Dad finishes 103-mile trek in son’s memory

Robin Hollington at the end of his mammouth trek in memory of his son Marine Richard Hollington
Robin Hollington at the end of his mammouth trek in memory of his son Marine Richard Hollington
Pupils from Cliffdale Primary Academy

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THE father of late Marine Richard Hollington completed a non-stop 103-mile hike in memory of his son and declared: ‘There was no way I wasn’t going to finish it.’

Robin Hollington, 50, along with his family and friends tackled the South Downs Way at the weekend to raise money for Help For Heroes.

The sponsored trek helped Mne Hollington’s family break their fundraising target of £100,000.

Mr Hollington, from Petersfield, was one of just five trekkers who finished the walk from Eastbourne to Winchester.

There were 21 at the start of the journey, but the perilous night-time conditions saw many drop out with injuries.

Mr Hollington said: ‘It was painful. It was probably the most stupid thing I have ever thought of. But there was no doubt I would complete it.

‘It was a bit harder than I thought it would be. It was in the dark things got a little tricky.

‘Especially when people started getting hurt and having to get them off the path without causing any more damage.

‘But I never once contemplated not finishing.

‘I’m really touched by the support and generosity of people we passed on the footpaths who put donations in our buckets.

‘I didn’t just want to go and raise £5,000 because it wouldn’t make a difference.

‘I wanted to raise big money and if you’re going to raise big money then you have got to have a big event.’

Mne Hollington, 23, died on June 20 last year after suffering catastrophic wounds from a bomb blast while on patrol in Helmand, Afghanistan.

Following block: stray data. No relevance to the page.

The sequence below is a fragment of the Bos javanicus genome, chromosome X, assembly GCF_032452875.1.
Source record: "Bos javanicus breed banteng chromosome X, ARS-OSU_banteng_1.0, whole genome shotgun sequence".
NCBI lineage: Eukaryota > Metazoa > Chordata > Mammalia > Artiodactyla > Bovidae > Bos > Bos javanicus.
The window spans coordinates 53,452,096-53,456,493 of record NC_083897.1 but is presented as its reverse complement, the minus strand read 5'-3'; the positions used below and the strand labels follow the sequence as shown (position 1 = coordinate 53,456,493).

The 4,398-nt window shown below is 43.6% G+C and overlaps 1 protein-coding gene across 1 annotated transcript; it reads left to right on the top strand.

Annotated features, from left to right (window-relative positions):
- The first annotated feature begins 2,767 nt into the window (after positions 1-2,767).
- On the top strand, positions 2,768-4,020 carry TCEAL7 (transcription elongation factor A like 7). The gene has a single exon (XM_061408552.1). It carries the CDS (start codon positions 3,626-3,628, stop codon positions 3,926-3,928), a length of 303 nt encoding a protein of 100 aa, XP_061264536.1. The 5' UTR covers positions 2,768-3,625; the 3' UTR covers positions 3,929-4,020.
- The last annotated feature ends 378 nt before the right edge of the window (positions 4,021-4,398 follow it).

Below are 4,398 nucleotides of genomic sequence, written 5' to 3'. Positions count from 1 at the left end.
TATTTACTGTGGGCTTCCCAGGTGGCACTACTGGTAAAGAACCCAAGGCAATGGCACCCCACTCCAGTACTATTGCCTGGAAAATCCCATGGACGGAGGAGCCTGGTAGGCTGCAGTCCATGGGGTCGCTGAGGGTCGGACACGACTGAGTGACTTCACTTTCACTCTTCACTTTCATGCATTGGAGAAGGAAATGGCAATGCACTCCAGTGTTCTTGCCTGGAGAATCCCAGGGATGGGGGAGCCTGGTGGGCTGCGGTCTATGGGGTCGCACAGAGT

His family wanted to raise £100,000 for Help For Heroes by the first anniversary of his death next month.

Sponsorship for the 103-mile hike brought the total to around £103,000.

Mr Hollington had spent months training for the tough challenge and it took his team around 38 hours to complete the trek with no sleep and only short breaks for food.

Many were unable to complete the walk, having suffered from torn ligaments, sprained ankles and blisters.

They wore head torches to help navigate pathways through the countryside during the night.

Mne Ollie Spence, from Brighton, was in Afghanistan with Mne Hollington.

The 24-year-old, who was one of the five yompers who completed the walk, said: ‘At the darkest moments you could only see a couple of metres in front of you. That’s when the training kicks in. When things start to hurt that’s when you start focusing on something else to distract you.

‘I personally found fantasising about winning the lottery ate away the miles.’

The group left Eastbourne at 7am on Saturday, arriving in Winchester at 9.30pm on Sunday.

Mr Hollington’s wife Jen will now retrace the team’s steps in the opposite direction with a group of four friends.

You can donate by visiting WayYomp.